In the latest week, the Dow fell 0.6%, the S&P lost 0.7% and the Nasdaq fell 2 percent. For the month of June, the Dow rose 0.1% while the S&P added 1.1% and the Nasdaq rose 1.3 percent. In the second quarter, the Dow gained 1.4%, the S&P was up 3.6%, and the Nasdaq gained 6.7 percent.   The meager moves for the Dow and S&P 500 mean the indexes have remained in their tight trading ranges they’ve been in for months; both also remain in their longest stretch in correction territory since 2008 and are fewer than 10 trading days away from their longest correction since 1984.

Investors and traders are at somewhat of a crossroads in both the economic cycle and the market cycle. There are many factors pushing and pulling investors in either direction as we head into the 3rd quarter of the calendar year. The key question for the rest of the year is whether the first half of the year’s major points of uncertainty become concrete changes to the macroeconomic environment in the second half of the year, and whether those changes will extend what’s already a historically long bull market, or possibly bring it to a screeching halt. As we consider this question we review the pros and cons or points of optimism versus pessimism.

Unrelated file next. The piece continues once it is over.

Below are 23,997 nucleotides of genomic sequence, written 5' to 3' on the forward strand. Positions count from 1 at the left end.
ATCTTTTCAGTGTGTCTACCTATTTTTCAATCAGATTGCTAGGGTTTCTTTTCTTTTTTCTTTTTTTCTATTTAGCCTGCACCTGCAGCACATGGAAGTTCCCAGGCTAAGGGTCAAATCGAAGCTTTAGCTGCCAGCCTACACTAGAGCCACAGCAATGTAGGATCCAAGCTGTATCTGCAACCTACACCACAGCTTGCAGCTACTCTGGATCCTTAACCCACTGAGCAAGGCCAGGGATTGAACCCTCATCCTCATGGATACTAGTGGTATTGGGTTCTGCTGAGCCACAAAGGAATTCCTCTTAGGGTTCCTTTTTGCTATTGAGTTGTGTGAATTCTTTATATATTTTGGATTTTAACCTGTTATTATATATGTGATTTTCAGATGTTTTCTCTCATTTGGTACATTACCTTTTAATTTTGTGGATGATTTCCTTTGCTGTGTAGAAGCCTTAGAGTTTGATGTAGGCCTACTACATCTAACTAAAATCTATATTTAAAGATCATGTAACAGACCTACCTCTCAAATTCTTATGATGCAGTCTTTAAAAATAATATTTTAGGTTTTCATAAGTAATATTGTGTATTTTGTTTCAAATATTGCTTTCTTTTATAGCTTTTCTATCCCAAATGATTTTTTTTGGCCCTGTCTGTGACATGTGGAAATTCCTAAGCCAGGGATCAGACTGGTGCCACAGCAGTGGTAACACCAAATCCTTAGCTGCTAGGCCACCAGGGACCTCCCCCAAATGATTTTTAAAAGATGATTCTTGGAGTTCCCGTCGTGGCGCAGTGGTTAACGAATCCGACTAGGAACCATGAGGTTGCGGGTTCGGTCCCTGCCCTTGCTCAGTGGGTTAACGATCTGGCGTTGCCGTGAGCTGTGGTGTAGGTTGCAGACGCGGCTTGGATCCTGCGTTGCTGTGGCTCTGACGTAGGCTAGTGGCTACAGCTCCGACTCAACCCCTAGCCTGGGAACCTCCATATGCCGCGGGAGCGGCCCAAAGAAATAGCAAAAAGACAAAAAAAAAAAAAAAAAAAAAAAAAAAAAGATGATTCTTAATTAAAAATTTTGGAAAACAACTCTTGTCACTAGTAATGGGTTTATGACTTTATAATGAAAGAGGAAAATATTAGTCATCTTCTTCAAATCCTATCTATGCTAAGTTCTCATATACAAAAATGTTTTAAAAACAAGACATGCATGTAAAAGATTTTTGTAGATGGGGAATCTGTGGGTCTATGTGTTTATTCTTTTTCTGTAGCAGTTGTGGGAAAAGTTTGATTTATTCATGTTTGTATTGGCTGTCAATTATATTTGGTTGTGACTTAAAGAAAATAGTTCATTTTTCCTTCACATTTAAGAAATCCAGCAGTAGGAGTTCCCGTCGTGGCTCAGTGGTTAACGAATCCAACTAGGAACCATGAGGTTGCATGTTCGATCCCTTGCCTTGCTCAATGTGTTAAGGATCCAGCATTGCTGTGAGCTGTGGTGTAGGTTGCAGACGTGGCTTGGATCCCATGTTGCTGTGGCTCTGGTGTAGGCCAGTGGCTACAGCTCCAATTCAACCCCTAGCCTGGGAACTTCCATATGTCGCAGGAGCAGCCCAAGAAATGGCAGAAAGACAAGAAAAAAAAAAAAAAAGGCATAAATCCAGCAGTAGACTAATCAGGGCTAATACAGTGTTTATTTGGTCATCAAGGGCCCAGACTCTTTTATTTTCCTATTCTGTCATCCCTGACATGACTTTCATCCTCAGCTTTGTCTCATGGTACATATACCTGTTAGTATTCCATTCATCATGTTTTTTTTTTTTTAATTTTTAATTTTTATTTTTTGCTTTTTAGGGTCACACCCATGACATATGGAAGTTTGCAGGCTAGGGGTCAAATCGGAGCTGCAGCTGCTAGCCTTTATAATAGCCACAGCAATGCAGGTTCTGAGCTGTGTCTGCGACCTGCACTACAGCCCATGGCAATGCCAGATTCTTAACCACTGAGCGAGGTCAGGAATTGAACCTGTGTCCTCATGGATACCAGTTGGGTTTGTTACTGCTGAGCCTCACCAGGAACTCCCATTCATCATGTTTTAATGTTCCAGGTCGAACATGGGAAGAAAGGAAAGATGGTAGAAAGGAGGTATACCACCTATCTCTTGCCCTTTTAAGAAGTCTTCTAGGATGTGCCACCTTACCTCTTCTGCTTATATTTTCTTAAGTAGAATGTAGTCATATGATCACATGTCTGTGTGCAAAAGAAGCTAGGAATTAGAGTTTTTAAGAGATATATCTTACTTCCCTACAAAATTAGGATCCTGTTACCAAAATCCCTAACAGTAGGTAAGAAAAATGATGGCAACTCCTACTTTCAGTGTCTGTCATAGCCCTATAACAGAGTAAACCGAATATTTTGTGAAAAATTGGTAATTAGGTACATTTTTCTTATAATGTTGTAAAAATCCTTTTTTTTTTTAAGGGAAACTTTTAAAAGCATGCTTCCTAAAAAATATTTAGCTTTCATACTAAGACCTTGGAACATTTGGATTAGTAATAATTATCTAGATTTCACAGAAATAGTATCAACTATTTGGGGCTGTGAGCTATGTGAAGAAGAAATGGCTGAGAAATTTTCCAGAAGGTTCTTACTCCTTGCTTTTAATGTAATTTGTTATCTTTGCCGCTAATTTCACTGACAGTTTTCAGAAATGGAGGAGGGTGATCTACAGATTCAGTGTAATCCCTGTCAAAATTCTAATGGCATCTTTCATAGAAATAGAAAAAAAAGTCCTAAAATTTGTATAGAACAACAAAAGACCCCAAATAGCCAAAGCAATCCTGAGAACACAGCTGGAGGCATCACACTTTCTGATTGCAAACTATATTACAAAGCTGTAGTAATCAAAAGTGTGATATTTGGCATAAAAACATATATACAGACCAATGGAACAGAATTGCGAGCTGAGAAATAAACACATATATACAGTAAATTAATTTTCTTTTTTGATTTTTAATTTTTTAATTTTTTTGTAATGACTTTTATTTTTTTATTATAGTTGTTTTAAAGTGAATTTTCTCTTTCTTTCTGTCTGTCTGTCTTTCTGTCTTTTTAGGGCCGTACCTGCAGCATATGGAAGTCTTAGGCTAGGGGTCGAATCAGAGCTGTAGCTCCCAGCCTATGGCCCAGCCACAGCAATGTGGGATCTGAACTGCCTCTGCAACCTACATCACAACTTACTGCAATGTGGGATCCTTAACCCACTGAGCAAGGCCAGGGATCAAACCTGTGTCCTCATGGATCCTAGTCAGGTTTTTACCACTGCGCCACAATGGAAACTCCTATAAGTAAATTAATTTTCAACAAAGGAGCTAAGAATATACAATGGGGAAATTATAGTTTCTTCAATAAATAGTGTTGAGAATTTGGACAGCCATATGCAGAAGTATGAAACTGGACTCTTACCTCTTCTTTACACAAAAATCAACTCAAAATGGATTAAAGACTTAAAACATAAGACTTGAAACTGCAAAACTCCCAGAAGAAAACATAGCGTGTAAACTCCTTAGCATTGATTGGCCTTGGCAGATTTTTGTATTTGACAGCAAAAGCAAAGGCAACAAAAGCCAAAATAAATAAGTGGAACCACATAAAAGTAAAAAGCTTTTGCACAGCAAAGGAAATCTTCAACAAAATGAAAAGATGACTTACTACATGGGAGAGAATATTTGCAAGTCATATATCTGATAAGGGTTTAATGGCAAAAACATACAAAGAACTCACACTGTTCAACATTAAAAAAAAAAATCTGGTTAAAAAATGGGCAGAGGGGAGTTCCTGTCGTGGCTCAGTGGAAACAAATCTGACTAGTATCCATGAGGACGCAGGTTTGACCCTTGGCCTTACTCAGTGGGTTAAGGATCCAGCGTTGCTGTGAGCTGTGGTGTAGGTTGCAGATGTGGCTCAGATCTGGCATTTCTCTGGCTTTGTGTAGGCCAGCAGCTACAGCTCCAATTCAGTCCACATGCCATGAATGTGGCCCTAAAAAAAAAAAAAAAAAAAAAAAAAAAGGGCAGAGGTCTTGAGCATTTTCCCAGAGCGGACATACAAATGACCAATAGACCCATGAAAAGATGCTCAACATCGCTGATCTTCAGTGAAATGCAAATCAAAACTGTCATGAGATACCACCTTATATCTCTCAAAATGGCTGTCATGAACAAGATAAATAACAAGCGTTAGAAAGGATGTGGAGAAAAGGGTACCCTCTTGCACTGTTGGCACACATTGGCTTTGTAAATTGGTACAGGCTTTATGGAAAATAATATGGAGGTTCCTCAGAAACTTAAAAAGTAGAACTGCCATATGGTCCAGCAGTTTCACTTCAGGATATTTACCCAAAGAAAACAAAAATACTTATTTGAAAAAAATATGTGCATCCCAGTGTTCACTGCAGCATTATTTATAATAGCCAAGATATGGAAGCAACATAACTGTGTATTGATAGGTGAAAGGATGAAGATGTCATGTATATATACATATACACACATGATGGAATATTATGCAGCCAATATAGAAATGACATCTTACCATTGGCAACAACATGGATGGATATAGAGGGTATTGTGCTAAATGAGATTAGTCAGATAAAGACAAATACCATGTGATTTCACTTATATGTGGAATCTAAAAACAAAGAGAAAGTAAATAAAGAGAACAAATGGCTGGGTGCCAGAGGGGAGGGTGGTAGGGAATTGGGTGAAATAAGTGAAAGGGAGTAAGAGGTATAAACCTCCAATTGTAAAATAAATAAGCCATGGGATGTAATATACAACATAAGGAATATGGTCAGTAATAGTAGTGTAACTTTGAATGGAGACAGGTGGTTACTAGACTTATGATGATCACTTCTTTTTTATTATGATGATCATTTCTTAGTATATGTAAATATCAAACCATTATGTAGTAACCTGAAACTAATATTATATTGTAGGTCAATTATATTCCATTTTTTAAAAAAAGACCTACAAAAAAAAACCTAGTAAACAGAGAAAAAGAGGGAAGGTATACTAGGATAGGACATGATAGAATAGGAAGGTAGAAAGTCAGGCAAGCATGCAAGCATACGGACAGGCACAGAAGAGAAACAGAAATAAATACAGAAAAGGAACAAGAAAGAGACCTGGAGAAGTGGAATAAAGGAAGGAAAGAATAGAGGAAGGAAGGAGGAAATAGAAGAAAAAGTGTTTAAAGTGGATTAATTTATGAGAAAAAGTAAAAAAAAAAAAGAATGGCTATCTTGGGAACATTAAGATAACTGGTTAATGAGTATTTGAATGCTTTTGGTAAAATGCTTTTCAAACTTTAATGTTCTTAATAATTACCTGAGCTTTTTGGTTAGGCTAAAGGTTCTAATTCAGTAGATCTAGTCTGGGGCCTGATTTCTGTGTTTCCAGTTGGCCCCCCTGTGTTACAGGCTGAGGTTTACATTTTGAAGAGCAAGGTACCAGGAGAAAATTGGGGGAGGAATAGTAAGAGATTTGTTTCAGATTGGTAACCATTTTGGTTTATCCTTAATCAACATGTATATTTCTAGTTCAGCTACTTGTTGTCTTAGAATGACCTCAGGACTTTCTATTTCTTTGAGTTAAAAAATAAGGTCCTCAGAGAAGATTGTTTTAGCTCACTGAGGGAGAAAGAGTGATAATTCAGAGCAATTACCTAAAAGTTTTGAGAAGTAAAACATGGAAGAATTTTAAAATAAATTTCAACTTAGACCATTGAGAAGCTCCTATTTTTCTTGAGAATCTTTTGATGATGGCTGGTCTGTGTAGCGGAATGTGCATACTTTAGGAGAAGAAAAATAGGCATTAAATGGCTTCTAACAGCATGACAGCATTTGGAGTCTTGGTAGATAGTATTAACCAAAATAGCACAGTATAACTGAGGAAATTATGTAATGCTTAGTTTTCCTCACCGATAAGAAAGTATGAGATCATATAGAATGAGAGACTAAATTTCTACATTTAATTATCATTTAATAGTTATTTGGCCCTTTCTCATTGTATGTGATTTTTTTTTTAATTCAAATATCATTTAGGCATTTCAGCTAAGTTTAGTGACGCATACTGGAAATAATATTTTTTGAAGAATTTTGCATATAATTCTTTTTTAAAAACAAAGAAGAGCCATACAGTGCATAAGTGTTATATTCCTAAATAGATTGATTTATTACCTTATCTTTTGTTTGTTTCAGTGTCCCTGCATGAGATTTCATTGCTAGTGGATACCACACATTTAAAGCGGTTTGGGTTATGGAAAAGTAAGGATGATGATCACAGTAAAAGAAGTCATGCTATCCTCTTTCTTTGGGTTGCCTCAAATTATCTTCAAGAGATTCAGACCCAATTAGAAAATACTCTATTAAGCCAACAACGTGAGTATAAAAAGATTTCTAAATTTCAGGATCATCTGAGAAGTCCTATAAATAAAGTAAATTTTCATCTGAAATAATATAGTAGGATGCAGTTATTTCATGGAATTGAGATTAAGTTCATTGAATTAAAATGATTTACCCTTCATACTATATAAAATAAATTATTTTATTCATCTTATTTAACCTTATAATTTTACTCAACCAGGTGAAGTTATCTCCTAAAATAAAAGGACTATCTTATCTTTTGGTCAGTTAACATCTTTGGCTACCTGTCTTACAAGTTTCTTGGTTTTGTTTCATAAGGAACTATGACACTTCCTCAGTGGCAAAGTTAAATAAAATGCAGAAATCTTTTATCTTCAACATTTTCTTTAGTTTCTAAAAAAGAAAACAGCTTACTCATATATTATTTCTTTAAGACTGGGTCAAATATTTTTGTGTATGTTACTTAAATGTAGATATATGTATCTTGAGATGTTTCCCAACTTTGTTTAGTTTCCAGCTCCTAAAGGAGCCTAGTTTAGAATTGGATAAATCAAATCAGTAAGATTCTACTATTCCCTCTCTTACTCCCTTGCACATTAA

• Rapid corporate earnings growth
  • Strongest labor market in years
  • M&A accelerating in latter parts of Q2 expected to continue into Q3 and Q4
  • Corporate buybacks at record levels
  • GDP set to exceed 3.5% in Q2


  • Global synchronized growth showing signs of cracking
  • Central bank policy less accommodative and expected to become restrictive by the end of 2019